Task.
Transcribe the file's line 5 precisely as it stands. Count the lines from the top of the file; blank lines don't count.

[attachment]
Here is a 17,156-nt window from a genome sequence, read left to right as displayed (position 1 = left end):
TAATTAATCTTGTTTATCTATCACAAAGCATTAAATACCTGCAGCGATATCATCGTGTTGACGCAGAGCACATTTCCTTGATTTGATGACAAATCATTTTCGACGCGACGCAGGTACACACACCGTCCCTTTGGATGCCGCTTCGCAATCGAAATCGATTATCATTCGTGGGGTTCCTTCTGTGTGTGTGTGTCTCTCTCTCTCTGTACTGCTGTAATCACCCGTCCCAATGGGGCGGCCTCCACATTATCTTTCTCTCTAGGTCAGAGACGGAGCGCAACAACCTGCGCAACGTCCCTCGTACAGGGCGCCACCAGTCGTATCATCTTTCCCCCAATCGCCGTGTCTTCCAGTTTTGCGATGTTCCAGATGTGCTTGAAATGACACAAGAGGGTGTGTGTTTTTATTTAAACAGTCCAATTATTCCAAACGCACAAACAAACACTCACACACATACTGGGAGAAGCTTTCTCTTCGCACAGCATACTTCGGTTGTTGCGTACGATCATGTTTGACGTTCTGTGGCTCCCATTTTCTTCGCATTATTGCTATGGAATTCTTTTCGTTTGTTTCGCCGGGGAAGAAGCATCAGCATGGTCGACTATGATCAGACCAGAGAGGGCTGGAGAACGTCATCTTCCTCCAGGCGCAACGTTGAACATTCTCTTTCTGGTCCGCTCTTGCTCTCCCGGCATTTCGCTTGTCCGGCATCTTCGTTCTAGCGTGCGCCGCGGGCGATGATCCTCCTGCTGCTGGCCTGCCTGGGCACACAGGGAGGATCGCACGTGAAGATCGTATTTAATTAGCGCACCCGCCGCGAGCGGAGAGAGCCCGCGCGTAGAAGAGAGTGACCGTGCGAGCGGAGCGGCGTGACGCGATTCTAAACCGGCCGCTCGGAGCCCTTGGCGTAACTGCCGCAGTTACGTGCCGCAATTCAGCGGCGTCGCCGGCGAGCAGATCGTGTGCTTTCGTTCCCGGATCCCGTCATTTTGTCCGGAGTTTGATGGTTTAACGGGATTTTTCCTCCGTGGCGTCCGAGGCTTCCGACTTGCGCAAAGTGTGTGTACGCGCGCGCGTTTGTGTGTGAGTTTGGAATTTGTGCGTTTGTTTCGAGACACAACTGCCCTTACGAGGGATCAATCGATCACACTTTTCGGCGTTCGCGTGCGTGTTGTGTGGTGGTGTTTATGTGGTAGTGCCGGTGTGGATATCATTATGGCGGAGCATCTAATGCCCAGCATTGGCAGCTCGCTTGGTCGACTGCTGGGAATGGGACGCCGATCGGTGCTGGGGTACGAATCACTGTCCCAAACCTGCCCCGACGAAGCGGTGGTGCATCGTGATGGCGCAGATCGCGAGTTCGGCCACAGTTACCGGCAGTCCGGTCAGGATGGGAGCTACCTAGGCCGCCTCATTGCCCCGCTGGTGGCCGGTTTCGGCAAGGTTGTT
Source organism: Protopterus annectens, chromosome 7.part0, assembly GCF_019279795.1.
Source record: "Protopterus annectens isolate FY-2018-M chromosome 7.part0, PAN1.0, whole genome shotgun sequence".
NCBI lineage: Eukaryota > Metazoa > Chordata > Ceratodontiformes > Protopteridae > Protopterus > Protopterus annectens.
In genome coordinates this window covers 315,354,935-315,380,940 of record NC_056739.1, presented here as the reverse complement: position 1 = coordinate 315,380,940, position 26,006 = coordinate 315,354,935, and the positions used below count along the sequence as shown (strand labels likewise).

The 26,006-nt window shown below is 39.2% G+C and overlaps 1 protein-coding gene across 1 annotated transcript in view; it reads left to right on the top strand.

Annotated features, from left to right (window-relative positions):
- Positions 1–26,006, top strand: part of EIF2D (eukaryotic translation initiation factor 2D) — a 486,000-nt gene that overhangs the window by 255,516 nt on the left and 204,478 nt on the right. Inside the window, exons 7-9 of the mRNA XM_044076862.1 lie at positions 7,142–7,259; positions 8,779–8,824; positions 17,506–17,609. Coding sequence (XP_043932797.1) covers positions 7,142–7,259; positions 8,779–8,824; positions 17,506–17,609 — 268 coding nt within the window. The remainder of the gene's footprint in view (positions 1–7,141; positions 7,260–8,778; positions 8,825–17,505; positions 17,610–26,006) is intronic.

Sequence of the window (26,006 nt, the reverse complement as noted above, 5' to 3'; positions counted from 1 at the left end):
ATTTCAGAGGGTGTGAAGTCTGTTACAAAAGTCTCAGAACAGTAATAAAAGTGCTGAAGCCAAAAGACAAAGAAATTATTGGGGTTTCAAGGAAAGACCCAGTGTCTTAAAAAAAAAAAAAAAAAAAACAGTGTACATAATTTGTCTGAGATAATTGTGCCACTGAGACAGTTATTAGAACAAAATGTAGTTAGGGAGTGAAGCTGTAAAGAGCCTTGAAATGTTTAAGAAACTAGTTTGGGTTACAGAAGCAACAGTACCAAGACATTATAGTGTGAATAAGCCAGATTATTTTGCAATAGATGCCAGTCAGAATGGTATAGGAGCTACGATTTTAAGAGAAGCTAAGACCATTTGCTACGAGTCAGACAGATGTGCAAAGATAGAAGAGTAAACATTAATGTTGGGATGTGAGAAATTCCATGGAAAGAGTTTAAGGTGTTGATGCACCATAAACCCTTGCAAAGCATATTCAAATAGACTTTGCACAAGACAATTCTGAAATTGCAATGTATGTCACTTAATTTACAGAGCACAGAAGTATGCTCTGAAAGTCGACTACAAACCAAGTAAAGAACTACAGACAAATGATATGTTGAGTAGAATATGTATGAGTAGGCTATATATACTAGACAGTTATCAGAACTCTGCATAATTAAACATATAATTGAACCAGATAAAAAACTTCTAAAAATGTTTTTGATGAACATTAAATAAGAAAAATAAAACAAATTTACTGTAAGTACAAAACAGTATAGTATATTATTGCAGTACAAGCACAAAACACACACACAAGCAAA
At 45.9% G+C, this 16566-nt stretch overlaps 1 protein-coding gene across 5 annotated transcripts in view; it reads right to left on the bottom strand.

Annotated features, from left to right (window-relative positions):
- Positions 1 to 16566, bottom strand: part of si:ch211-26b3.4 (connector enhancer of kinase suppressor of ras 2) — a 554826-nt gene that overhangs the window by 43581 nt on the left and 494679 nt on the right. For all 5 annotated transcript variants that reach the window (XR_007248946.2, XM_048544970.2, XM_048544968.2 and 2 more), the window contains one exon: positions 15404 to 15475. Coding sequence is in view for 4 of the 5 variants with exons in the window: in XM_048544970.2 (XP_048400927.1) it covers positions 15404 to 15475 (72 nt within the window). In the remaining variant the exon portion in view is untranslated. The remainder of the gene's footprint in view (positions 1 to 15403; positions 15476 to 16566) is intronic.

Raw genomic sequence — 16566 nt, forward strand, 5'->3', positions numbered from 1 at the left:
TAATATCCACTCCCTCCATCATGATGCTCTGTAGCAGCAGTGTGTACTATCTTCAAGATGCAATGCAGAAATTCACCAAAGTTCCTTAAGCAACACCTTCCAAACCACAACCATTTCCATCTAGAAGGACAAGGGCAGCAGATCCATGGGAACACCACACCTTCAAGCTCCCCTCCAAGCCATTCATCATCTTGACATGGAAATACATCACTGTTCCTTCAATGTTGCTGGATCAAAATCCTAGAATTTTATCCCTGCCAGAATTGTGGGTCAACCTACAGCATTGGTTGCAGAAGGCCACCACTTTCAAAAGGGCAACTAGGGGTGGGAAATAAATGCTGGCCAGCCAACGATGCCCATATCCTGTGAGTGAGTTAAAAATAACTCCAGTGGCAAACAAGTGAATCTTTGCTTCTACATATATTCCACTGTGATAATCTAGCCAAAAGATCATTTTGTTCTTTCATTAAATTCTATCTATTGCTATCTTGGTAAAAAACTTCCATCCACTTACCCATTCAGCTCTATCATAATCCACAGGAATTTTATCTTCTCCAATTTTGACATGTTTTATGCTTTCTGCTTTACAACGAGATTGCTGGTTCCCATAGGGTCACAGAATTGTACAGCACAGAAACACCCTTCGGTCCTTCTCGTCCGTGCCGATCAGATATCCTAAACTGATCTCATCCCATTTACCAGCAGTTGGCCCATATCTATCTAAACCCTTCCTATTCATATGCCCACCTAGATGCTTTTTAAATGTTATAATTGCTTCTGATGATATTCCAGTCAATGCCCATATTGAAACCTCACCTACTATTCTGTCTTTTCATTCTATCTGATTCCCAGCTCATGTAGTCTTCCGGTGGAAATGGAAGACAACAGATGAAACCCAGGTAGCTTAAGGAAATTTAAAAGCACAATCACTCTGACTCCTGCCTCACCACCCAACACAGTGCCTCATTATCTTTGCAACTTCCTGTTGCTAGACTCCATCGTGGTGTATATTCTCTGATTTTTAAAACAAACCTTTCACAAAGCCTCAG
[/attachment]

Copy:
NCBI lineage: Eukaryota > Metazoa > Chordata > Ceratodontiformes > Protopteridae > Protopterus > Protopterus annectens.